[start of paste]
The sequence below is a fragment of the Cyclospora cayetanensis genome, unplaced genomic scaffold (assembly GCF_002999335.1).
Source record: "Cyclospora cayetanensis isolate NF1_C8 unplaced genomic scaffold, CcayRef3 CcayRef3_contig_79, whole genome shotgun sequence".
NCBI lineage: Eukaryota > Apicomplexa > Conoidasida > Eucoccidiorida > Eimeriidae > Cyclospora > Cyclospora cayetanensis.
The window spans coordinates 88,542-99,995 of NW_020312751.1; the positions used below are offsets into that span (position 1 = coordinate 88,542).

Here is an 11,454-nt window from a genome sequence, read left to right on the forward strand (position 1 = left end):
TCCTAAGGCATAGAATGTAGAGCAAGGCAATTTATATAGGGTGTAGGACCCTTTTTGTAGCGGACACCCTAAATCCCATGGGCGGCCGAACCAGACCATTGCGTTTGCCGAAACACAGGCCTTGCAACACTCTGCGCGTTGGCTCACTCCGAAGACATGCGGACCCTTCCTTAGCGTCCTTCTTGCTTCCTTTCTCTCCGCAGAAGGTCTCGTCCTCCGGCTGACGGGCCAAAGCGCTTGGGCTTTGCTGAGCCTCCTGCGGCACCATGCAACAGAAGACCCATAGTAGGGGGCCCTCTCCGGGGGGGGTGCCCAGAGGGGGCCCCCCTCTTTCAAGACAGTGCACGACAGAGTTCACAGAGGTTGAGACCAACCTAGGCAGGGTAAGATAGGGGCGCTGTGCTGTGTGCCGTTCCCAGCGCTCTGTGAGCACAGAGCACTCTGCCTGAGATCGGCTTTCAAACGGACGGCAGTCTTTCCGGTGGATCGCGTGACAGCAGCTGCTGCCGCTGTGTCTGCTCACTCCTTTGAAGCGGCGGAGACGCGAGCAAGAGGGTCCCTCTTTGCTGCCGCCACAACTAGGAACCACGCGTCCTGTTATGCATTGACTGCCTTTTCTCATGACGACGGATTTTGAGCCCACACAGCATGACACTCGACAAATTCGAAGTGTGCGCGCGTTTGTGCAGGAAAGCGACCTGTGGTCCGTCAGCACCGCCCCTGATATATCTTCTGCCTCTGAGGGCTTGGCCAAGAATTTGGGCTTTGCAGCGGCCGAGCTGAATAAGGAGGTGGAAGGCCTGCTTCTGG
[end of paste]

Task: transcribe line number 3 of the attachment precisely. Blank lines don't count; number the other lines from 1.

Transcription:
NCBI lineage: Eukaryota > Apicomplexa > Conoidasida > Eucoccidiorida > Eimeriidae > Cyclospora > Cyclospora cayetanensis.